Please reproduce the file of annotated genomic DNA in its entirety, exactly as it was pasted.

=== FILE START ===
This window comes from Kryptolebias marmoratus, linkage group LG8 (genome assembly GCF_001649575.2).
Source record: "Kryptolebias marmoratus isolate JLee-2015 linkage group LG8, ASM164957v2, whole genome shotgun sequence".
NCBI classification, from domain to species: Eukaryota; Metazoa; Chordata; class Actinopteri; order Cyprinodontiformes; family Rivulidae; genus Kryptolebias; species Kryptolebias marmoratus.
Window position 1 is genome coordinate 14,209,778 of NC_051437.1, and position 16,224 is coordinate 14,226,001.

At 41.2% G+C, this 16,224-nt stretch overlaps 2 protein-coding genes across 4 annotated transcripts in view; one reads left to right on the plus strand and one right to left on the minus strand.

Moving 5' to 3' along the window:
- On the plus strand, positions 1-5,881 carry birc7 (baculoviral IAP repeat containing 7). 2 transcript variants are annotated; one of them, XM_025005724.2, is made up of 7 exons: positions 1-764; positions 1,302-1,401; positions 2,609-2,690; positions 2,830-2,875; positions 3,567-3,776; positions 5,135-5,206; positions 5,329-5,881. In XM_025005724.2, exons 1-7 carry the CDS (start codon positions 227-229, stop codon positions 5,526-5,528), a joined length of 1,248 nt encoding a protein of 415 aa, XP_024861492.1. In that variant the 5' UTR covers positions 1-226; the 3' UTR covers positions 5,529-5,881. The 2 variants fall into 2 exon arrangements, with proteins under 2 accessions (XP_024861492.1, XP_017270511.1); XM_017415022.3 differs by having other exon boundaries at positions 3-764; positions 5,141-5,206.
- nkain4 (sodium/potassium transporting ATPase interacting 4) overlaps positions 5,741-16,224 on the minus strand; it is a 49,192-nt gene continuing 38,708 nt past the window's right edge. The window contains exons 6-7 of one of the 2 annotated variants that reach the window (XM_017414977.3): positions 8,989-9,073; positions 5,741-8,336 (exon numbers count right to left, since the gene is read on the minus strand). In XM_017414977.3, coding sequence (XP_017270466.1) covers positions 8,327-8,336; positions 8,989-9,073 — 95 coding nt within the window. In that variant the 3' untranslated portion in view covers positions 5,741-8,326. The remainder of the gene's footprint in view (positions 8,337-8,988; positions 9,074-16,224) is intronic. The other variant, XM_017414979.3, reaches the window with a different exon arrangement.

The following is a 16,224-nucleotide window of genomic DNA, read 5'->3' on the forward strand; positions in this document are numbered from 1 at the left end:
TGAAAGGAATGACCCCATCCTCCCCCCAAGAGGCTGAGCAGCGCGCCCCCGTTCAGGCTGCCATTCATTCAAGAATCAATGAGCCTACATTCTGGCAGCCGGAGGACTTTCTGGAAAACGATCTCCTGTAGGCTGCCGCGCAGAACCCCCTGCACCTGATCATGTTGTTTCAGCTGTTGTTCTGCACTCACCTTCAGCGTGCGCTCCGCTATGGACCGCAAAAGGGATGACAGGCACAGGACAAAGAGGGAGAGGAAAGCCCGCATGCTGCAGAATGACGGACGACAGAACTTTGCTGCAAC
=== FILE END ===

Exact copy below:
This window comes from Kryptolebias marmoratus, linkage group LG8 (genome assembly GCF_001649575.2).
Source record: "Kryptolebias marmoratus isolate JLee-2015 linkage group LG8, ASM164957v2, whole genome shotgun sequence".
NCBI classification, from domain to species: Eukaryota; Metazoa; Chordata; class Actinopteri; order Cyprinodontiformes; family Rivulidae; genus Kryptolebias; species Kryptolebias marmoratus.
Window position 1 is genome coordinate 14,209,778 of NC_051437.1, and position 16,224 is coordinate 14,226,001.

At 41.2% G+C, this 16,224-nt stretch overlaps 2 protein-coding genes across 4 annotated transcripts in view; one reads left to right on the plus strand and one right to left on the minus strand.

Moving 5' to 3' along the window:
- On the plus strand, positions 1-5,881 carry birc7 (baculoviral IAP repeat containing 7). 2 transcript variants are annotated; one of them, XM_025005724.2, is made up of 7 exons: positions 1-764; positions 1,302-1,401; positions 2,609-2,690; positions 2,830-2,875; positions 3,567-3,776; positions 5,135-5,206; positions 5,329-5,881. In XM_025005724.2, exons 1-7 carry the CDS (start codon positions 227-229, stop codon positions 5,526-5,528), a joined length of 1,248 nt encoding a protein of 415 aa, XP_024861492.1. In that variant the 5' UTR covers positions 1-226; the 3' UTR covers positions 5,529-5,881. The 2 variants fall into 2 exon arrangements, with proteins under 2 accessions (XP_024861492.1, XP_017270511.1); XM_017415022.3 differs by having other exon boundaries at positions 3-764; positions 5,141-5,206.
- nkain4 (sodium/potassium transporting ATPase interacting 4) overlaps positions 5,741-16,224 on the minus strand; it is a 49,192-nt gene continuing 38,708 nt past the window's right edge. The window contains exons 6-7 of one of the 2 annotated variants that reach the window (XM_017414977.3): positions 8,989-9,073; positions 5,741-8,336 (exon numbers count right to left, since the gene is read on the minus strand). In XM_017414977.3, coding sequence (XP_017270466.1) covers positions 8,327-8,336; positions 8,989-9,073 — 95 coding nt within the window. In that variant the 3' untranslated portion in view covers positions 5,741-8,326. The remainder of the gene's footprint in view (positions 8,337-8,988; positions 9,074-16,224) is intronic. The other variant, XM_017414979.3, reaches the window with a different exon arrangement.

The following is a 16,224-nucleotide window of genomic DNA, read 5'->3' on the forward strand; positions in this document are numbered from 1 at the left end:
TGAAAGGAATGACCCCATCCTCCCCCCAAGAGGCTGAGCAGCGCGCCCCCGTTCAGGCTGCCATTCATTCAAGAATCAATGAGCCTACATTCTGGCAGCCGGAGGACTTTCTGGAAAACGATCTCCTGTAGGCTGCCGCGCAGAACCCCCTGCACCTGATCATGTTGTTTCAGCTGTTGTTCTGCACTCACCTTCAGCGTGCGCTCCGCTATGGACCGCAAAAGGGATGACAGGCACAGGACAAAGAGGGAGAGGAAAGCCCGCATGCTGCAGAATGACGGACGACAGAACTTTGCTGCAAC